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The Craft of Writing › Plots & Plotting


How The Four Elements Are Related

Plot, Style, Character Development, and Length are always related. Any good novel has exactly the right balance of each, one that is appropriate to the genre and story. Also, it's important to note that genres tend to "weight" those four factors differently. In literary fiction, the weighting generally goes something like this: Most important factor:

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Plot Holes: What They Are And How To Avoid Them

My 12 year old son introduced me to a hilarious series of cartoons on YouTube. It's all about providing alternative endings to popular films. (If you search 'how it should have ended' on YouTube, they'll come up.) Some of them, such as the proposed alternative ending to Braveheart, are just surreal. But others give much

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Plot Twists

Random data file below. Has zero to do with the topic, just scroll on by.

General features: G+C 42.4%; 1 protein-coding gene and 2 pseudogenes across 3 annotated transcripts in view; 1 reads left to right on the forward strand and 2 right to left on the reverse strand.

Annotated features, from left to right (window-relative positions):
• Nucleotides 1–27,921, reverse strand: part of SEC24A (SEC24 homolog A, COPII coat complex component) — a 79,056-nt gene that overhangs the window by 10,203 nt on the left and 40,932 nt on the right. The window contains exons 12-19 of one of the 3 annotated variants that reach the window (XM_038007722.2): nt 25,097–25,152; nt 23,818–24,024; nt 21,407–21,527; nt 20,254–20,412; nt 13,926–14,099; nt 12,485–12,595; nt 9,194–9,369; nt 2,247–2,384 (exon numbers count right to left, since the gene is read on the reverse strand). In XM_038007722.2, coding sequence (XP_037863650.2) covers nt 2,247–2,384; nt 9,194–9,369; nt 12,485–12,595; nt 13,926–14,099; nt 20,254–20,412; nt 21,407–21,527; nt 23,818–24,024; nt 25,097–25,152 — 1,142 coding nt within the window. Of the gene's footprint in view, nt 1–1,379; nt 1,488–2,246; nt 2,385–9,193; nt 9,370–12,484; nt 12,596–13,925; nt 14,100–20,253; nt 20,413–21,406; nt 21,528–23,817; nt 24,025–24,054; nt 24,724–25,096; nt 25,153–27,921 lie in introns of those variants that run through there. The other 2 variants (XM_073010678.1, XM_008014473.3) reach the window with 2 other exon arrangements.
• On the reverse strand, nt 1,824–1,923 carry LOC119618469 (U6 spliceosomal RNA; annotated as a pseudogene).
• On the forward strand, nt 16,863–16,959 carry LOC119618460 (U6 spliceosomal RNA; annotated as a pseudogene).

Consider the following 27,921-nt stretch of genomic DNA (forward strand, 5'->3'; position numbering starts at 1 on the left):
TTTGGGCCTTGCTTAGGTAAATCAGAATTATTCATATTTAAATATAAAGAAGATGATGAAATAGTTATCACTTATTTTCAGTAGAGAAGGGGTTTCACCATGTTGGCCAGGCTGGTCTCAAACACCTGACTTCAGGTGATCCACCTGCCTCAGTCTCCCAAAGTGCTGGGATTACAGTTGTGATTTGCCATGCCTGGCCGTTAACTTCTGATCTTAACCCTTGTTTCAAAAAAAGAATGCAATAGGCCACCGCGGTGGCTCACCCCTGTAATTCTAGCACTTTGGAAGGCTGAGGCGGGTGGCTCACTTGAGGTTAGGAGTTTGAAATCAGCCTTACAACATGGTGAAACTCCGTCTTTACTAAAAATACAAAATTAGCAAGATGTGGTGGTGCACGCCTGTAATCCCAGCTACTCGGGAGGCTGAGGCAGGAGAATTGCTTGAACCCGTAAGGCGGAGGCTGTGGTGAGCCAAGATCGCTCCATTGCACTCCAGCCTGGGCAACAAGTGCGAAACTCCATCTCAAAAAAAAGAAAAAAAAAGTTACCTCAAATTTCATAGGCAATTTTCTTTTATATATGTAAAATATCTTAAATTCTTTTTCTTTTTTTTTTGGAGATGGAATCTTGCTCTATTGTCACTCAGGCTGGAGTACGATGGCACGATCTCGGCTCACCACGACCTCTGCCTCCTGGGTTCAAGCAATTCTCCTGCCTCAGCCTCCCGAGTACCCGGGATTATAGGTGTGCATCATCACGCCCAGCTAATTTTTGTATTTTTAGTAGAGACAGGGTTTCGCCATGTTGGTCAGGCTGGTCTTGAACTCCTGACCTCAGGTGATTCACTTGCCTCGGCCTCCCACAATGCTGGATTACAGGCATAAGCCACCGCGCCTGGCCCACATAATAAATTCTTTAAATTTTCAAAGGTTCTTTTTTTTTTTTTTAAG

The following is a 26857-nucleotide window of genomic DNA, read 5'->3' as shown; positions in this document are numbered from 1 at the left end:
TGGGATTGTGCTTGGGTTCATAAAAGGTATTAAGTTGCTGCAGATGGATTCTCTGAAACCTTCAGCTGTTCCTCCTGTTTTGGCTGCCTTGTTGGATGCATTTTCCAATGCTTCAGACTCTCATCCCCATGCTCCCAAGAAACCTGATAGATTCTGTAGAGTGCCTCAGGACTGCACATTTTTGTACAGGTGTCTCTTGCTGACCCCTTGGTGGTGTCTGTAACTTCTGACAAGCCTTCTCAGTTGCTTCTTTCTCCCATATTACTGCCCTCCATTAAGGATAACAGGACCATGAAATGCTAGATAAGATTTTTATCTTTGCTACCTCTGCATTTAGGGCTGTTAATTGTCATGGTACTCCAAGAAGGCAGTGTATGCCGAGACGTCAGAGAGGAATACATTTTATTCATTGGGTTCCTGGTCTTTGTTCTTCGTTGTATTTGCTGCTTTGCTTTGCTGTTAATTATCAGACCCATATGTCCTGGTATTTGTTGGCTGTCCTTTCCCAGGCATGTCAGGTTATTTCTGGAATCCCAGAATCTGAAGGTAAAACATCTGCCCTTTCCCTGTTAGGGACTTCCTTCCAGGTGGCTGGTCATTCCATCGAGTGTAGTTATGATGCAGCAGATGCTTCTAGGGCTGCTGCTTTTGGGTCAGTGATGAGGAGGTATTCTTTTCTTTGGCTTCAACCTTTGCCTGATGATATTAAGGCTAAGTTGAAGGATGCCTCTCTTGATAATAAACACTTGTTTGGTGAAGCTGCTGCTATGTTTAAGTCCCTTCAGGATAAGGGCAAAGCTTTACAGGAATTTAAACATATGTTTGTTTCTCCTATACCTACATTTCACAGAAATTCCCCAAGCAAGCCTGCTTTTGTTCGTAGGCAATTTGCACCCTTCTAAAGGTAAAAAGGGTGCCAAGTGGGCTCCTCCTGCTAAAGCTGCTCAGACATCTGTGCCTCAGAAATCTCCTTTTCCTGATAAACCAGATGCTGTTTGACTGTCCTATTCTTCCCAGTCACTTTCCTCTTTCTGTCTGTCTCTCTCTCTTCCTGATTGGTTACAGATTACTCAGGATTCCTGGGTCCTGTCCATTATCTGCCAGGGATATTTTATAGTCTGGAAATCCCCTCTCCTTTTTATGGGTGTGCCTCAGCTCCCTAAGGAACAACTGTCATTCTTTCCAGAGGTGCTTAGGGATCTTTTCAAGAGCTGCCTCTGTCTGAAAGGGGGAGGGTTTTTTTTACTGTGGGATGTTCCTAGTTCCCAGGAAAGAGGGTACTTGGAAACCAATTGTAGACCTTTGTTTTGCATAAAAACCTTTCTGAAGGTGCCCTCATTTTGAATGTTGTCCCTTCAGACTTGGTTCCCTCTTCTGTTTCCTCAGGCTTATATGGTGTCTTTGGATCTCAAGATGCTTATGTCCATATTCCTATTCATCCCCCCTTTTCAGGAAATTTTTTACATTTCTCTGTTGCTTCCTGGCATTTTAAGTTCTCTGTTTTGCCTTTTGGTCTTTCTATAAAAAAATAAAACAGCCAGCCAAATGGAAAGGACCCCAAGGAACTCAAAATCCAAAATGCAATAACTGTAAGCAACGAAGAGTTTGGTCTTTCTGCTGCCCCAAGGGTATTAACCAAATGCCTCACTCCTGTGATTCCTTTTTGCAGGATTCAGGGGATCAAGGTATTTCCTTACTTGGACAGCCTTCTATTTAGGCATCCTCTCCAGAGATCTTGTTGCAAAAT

Dear Barbara, I love your column and hope you'll find time to answer one of my questions. 🙂 I've been told my story needs more "plot twists" and the ones I do have are very weak and need to be strengthened. I was wondering if you could explain in detail what a plot twist is

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Plotter or Pantser: The Best of Both Worlds

Are you a plotter or a pantser? Do you outline before you sit down to write your novel, or do you sit down at the computer each day, waiting to be surprised, writing your book literally by the seat of your pants? Or are you a combination of the two? Most authors will identify themselves

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Prep That Book

Before you start writing your novel, it is my firm opinion that you need to have at least a general idea of what the story is (plot), who’s in it (characters), and the world in which it takes place (world-building). In the previous article, we discussed designing your novel’s premise. Once that step is completed,

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The Four Basic Elements Of Any Novel

It's critical to understand these elements and how they are related. 1.  Plot There are many definitions of plot, but plot is essentially the story, or the events that make up what the book is about. Plot, of course, is defined by conflict, either internal (coming to terms with the loss of a spouse, for

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